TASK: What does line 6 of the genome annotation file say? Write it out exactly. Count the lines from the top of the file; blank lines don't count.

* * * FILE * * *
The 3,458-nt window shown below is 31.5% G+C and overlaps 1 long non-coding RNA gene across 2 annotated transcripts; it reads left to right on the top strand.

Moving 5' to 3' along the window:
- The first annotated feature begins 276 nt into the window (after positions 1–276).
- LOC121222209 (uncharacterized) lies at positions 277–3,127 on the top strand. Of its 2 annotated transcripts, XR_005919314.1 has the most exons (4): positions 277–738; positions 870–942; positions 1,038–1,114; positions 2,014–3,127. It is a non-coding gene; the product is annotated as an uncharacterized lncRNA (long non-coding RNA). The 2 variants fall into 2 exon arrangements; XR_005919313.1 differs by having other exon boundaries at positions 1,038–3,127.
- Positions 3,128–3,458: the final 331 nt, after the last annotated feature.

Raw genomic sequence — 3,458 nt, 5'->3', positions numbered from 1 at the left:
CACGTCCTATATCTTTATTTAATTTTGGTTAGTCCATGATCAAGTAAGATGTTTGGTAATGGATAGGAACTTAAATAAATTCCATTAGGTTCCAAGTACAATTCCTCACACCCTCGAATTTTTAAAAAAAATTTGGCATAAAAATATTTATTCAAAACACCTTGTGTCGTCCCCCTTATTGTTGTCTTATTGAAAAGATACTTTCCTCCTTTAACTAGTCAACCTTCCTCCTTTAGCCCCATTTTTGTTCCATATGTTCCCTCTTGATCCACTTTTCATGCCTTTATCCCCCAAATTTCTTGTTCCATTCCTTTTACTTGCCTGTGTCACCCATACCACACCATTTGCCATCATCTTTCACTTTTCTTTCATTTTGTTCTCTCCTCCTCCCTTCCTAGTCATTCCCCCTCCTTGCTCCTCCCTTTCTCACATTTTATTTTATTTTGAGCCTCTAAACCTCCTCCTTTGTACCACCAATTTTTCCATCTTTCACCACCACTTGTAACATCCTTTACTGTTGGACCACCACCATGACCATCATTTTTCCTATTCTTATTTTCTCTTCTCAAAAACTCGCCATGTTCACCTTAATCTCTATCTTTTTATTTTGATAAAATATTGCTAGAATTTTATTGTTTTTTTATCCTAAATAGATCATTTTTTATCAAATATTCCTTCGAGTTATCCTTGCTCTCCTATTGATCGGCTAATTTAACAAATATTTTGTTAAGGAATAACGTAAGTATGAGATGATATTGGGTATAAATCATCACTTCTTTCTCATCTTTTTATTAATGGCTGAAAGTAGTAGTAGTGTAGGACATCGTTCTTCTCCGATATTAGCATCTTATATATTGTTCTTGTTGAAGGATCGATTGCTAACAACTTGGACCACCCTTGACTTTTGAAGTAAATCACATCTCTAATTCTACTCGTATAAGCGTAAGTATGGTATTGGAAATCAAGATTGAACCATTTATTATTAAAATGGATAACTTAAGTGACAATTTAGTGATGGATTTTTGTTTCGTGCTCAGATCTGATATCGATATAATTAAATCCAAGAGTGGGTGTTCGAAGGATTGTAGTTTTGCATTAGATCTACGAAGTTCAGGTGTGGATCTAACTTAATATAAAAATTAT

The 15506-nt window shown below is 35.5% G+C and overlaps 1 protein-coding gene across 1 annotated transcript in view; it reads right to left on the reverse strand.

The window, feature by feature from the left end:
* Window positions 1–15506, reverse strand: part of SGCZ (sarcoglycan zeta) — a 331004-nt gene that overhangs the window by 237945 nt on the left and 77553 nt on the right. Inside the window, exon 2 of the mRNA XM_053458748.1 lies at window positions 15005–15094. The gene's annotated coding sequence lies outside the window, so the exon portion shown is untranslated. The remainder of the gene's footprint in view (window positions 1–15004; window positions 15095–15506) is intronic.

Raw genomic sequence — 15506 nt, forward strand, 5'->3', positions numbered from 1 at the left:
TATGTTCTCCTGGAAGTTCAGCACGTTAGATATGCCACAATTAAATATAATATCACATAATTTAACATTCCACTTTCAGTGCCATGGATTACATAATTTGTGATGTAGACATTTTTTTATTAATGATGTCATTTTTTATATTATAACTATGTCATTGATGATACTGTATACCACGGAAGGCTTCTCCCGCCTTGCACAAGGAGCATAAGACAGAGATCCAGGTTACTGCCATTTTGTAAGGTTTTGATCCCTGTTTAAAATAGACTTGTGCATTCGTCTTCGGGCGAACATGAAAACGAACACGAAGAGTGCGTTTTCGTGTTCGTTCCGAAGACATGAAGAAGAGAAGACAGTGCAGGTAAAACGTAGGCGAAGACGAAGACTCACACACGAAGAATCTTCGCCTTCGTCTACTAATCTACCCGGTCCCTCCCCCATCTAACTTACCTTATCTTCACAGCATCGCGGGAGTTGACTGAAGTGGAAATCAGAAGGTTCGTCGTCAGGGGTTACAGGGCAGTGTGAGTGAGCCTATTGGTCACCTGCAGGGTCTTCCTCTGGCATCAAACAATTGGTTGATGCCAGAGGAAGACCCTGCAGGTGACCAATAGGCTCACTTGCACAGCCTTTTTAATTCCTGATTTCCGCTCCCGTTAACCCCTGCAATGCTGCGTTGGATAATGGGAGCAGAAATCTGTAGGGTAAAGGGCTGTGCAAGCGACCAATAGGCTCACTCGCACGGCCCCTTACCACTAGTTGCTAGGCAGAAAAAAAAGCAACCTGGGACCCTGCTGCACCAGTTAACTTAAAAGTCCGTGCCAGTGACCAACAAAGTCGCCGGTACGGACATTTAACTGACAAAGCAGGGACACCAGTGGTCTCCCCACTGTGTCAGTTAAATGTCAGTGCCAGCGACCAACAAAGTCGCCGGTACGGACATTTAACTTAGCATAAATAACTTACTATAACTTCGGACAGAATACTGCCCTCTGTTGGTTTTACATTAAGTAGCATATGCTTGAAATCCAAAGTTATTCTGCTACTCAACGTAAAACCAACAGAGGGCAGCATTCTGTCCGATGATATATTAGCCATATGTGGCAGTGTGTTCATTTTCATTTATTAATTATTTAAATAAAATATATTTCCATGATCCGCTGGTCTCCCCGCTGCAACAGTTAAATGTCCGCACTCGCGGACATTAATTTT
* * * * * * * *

Raw genomic sequence — 3,458 nt, 5'->3', positions numbered from 1 at the left: